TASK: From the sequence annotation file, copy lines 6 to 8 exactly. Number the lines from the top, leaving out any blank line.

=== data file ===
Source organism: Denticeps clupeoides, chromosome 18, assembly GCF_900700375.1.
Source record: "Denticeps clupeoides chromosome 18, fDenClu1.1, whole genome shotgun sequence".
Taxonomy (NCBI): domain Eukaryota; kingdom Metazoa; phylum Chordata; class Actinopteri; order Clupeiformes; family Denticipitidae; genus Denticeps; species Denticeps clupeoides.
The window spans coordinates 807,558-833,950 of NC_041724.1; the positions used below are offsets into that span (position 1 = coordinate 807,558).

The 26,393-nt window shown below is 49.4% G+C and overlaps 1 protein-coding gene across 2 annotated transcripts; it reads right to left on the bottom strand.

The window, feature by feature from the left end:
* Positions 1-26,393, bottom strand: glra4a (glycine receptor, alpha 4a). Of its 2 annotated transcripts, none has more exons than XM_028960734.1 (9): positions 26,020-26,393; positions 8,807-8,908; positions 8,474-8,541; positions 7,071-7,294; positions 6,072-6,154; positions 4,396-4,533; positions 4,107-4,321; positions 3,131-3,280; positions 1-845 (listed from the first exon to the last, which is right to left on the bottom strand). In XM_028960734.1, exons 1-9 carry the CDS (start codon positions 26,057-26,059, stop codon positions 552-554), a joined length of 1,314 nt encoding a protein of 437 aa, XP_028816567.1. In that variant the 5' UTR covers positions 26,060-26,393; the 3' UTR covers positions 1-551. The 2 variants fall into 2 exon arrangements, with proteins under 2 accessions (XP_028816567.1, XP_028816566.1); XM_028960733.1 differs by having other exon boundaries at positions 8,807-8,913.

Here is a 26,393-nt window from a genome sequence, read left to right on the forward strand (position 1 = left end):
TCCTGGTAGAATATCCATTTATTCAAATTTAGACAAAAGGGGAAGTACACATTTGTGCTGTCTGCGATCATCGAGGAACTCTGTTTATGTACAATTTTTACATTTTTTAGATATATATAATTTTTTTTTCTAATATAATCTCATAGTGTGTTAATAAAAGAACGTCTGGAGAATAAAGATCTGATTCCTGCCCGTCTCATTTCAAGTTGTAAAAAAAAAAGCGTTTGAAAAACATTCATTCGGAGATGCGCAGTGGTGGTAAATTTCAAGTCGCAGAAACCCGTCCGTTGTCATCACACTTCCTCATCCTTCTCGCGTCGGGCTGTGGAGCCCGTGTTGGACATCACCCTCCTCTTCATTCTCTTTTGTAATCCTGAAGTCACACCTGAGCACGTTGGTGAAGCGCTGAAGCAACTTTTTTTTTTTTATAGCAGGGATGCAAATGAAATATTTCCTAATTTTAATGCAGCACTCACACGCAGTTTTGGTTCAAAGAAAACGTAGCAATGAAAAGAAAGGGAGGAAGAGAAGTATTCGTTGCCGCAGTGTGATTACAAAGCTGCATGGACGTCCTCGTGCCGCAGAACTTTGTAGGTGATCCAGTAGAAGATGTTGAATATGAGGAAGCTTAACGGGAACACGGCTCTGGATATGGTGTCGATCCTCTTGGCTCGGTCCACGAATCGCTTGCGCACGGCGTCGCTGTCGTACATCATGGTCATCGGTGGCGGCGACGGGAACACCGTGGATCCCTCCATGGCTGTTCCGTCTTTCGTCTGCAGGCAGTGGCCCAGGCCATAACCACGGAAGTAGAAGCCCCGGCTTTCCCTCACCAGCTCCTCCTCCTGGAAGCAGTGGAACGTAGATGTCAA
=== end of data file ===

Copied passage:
The window, feature by feature from the left end:
* Positions 1-26,393, bottom strand: glra4a (glycine receptor, alpha 4a). Of its 2 annotated transcripts, none has more exons than XM_028960734.1 (9): positions 26,020-26,393; positions 8,807-8,908; positions 8,474-8,541; positions 7,071-7,294; positions 6,072-6,154; positions 4,396-4,533; positions 4,107-4,321; positions 3,131-3,280; positions 1-845 (listed from the first exon to the last, which is right to left on the bottom strand). In XM_028960734.1, exons 1-9 carry the CDS (start codon positions 26,057-26,059, stop codon positions 552-554), a joined length of 1,314 nt encoding a protein of 437 aa, XP_028816567.1. In that variant the 5' UTR covers positions 26,060-26,393; the 3' UTR covers positions 1-551. The 2 variants fall into 2 exon arrangements, with proteins under 2 accessions (XP_028816567.1, XP_028816566.1); XM_028960733.1 differs by having other exon boundaries at positions 8,807-8,913.

Here is a 26,393-nt window from a genome sequence, read left to right on the forward strand (position 1 = left end):